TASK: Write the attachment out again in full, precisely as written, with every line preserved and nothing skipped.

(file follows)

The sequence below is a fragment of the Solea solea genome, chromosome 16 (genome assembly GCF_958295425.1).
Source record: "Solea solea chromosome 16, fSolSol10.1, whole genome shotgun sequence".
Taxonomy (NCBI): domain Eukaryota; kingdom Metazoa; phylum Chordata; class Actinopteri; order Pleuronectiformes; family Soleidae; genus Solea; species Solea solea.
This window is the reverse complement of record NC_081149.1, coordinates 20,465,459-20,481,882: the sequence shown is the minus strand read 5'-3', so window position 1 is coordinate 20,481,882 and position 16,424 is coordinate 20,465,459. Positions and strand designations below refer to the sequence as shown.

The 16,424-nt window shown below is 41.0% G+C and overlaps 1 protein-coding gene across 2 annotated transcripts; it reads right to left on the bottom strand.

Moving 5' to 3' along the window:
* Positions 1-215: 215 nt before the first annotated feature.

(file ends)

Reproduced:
The sequence below is a fragment of the Solea solea genome, chromosome 16 (genome assembly GCF_958295425.1).
Source record: "Solea solea chromosome 16, fSolSol10.1, whole genome shotgun sequence".
Taxonomy (NCBI): domain Eukaryota; kingdom Metazoa; phylum Chordata; class Actinopteri; order Pleuronectiformes; family Soleidae; genus Solea; species Solea solea.
This window is the reverse complement of record NC_081149.1, coordinates 20,465,459-20,481,882: the sequence shown is the minus strand read 5'-3', so window position 1 is coordinate 20,481,882 and position 16,424 is coordinate 20,465,459. Positions and strand designations below refer to the sequence as shown.

The 16,424-nt window shown below is 41.0% G+C and overlaps 1 protein-coding gene across 2 annotated transcripts; it reads right to left on the bottom strand.

Moving 5' to 3' along the window:
* Positions 1-215: 215 nt before the first annotated feature.